Impact, Society

“A sobering reminder”: important lessons from World War One

Making research on past wars accessible to new generations can help us understand conflict today argues David Stevenson, who worked with the British Library to provide educational resources on the Great War for school students.

Every day, as we hear more about the devastating invasion of Ukraine by Russia, we are reminded how commemorating the past can help us try to make better decisions for the future.

Work by Professor David Stevenson, based in the Department of International History at LSE, tries to do just that. With over 40 years of experience researching the First World War, he has been involved in numerous projects to stimulate interest in the history of the conflict and strengthen understanding of its causes and consequences.

For one of these projects, Professor Stevenson was invited by the British Library to advise on a major collection marking the centenary of the Great War: Europeana 1914-1918 Learning Website.

The collection, which features over 500 items related to the War from postcards and photographs to propaganda material and news clippings, is linked to a series of research-based essays on the history of the First World War.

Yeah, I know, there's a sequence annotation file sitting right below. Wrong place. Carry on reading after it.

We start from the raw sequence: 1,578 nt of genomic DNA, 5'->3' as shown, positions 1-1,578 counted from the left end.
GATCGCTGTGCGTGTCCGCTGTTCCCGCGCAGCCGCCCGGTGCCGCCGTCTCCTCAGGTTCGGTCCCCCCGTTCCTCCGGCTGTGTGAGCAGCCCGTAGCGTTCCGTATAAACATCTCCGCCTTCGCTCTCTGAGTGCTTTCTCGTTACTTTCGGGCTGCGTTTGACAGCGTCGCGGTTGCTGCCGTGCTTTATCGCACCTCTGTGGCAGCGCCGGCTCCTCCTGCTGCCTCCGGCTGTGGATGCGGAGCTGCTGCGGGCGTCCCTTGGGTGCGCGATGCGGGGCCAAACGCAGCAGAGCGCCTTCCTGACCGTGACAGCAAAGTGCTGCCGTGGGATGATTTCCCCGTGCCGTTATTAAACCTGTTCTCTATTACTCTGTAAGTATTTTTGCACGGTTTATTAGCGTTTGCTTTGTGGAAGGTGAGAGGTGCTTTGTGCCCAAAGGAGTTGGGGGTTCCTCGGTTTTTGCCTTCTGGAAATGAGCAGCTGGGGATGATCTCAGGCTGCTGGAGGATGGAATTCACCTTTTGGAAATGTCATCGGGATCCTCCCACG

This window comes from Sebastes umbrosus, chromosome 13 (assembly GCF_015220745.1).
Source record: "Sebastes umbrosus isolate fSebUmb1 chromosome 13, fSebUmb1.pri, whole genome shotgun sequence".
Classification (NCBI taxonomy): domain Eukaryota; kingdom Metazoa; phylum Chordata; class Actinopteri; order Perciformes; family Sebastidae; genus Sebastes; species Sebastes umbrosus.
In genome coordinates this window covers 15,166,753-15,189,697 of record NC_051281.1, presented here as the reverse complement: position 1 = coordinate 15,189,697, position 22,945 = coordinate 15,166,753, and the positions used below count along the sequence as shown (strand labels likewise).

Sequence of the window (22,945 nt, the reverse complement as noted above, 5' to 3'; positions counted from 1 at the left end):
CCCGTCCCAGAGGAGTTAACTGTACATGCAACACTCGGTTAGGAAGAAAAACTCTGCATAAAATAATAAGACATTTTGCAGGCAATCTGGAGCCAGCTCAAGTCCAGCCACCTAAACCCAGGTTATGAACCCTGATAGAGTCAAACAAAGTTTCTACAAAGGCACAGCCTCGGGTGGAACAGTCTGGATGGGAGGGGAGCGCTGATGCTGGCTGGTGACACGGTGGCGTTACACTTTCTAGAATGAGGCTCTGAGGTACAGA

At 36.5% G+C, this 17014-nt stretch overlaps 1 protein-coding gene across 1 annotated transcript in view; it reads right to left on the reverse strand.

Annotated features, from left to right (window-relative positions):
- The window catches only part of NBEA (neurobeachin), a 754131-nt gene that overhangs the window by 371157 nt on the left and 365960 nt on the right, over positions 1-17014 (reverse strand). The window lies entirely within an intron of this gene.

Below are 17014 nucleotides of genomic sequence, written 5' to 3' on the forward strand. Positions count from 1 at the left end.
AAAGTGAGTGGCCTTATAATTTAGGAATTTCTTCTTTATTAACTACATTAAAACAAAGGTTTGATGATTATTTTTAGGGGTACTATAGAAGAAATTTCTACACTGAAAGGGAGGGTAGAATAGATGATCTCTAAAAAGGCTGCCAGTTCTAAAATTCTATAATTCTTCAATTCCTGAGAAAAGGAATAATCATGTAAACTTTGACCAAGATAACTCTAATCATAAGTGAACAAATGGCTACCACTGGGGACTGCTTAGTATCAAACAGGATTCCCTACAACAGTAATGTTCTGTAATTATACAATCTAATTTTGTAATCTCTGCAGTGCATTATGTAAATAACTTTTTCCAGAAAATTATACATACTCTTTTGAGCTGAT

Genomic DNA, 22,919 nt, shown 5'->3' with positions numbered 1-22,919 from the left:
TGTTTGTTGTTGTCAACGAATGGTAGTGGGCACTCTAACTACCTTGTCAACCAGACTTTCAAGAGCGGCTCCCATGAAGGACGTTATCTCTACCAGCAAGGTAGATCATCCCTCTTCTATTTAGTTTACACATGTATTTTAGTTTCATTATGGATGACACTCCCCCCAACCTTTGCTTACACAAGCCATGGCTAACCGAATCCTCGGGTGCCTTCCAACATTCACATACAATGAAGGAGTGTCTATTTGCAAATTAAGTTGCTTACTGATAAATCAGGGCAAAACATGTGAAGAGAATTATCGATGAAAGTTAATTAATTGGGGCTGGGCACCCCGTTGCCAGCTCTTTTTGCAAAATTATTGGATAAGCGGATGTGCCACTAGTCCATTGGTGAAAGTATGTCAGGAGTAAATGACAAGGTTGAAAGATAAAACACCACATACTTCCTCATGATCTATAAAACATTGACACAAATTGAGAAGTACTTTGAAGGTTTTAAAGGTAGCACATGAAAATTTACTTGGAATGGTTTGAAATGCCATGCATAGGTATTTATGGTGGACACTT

The Europeana 1914-1918 project, led by the British Library in collaboration with 11 other European institutions, provides an English language web resource for First World War teachers in secondary schools across the globe. It provides an important insight for students about the War. And with over four million individual website visits to date, the impact of the project speaks for itself.

No war is good - but what makes a “bad” one?  

It’s a sobering reminder… of how important it is to stop wars from starting in the first place; it’s very rare they achieve the objectives they set out to.

Due to his expertise on World War One, Professor Stevenson was recruited to advise on the editorial side of the collection. As well as giving guidance on the structure of the project and suggesting authors for supporting articles, he personally contributed seven essays on topics ranging from “Europe before 1914” to “Supply and Logistics” and “The War Effort at Home”.

All of these had to be two sides of A4 in length and accessible to a secondary school audience, something which Professor Stevenson admits isn’t always easy for those more used to writing lengthy academic papers. However, he notes the critical importance of making the material available and approachable to a young audience, so they are equipped to learn about the War.

“We are seeing now that major wars can still happen,” he says. “The First World War was the first modern industrial war. Millions of shells were manufactured, and millions of troops were enlisted - meaning it was fought on a much larger scale than 19th century wars. It’s also an emblematic example of what is sometimes called a ‘bad war’ – one which didn’t really achieve its aims, where the casualties were far worse than expected and where the outcome was indecisive.”